Congressional Jawboning of Internet Services Isn’t Actionable–AAPS v. Schiff

Members of Congress often send letters to various industry participants complaining about marketplace phenomena. Sometimes these letters demand additional information; other times, the letters just express opprobrium. All of these letters are backed by a coercive threat that the Congressmember will pursue punitive legislation. This phenomenon is sometimes called “jawboning.”

“According to Plaintiffs, Congressman Schiff made public statements that all but forced various technology companies, including Google, Facebook, Amazon, and Twitter, to interfere with and burden their First Amendment rights.” Schiff’s letter #1 and letter #2. This culminated in a 2019 hearing where Rep. Schiff bashed Section 230. He never mentioned the plaintiffs specifically. Nevertheless, the plaintiffs claim that the Internet services took adverse actions against them because of Schiff’s efforts. They sued Schiff for those adverse actions.

Article III Standing. The court rejects the plaintiffs’ Article III standing for several reasons, including the lack of redressability:

Plaintiffs have not shown that forcing Congressman Schiff to retract his public statements—which, importantly, did not ever mention AAPS or call for any specific action—would likely lead to any action by the technology companies. It is not plausible that Google, Facebook, or Twitter (or any other technology company) would revise their policies on medical misinformation simply because one congressman modifies his previous very generalized public statements about vaccine misinformation. It is even more unlikely that a retraction of public statements that never specifically mentioned AAPS would cause technology companies to modify their treatment of AAPS….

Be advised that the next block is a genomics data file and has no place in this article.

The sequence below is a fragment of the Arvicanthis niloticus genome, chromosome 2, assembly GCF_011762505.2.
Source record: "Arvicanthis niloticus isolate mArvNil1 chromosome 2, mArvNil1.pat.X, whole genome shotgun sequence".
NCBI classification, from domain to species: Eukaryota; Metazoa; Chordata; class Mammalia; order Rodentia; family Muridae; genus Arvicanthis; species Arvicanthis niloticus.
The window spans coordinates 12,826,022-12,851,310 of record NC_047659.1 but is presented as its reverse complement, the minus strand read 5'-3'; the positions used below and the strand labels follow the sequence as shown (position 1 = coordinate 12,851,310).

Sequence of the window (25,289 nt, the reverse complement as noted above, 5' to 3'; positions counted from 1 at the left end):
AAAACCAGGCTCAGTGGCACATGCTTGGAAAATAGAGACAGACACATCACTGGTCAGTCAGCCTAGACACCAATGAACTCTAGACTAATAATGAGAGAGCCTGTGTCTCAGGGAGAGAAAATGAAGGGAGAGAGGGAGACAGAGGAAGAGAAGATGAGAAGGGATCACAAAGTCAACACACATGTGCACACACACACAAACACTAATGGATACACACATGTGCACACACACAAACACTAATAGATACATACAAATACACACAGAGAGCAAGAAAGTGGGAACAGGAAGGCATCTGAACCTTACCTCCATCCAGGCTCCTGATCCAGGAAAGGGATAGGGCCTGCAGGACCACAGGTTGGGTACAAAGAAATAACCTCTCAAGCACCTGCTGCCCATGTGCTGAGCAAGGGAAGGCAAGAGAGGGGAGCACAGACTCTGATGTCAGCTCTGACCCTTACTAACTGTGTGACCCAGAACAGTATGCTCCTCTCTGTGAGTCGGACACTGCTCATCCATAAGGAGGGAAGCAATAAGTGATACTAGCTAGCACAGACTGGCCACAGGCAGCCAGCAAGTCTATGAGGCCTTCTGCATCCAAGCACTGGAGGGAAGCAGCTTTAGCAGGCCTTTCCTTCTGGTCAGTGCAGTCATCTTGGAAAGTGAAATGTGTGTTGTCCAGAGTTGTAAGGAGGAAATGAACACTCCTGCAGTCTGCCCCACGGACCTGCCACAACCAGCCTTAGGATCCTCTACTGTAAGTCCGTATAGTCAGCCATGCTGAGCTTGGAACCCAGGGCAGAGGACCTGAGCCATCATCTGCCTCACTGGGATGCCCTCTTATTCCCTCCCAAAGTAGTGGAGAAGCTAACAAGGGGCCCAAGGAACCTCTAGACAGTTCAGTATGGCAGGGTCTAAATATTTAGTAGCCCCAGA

Plaintiffs’ allegations do not demonstrate a significant increase in the likelihood that the relief sought against Congressman Schiff will reverse the decline in internet traffic to AAPS’s site, reestablish its membership in the Amazon Associates Program, cause social media platforms to cease the content moderation policies allegedly infringing on their First Amendment rights, or remove a perceived obstacle to negotiating with the technology companies

Speech or Debate Clause. “the information gathering letters constitute protected legislative acts.”

Implications. The court doesn’t discuss the 2015 Backpage v. Dart 7th Circuit ruling, but the facts there were far more egregious. In that case, Sheriff Dart wrote threatening letters to the credit card companies urging them to cut off financial services to Backpage, which led to a preliminary injunction against Dart’s threats. Judge Posner described Dart’s efforts as “a campaign intended to crush Backpage’s adult section—crush Backpage, period, it seems.” Most Congressional jawboning is nowhere near as ominous or targeted. In this case, Rep. Schiff didn’t mention the plaintiffs directly, making the connection even more attenuated.

That’s not to say jawboning is good governance. However, interposing state action from jawboning is an even worse resolution. The court doesn’t directly discuss when a Congressmember’s exhortations can convert the actions of the Internet services into state action. However, a number of other courts have addressed and rejected similar arguments. I haven’t comprehensively rounded up those cases, but Atkinson v. Facebook and Lewis v. Google appear to be in that genre.

Case citation: Association of American Physicians and Surgeons v. Schiff, 2021 WL 354174 (D.D.C. Feb. 2, 2021)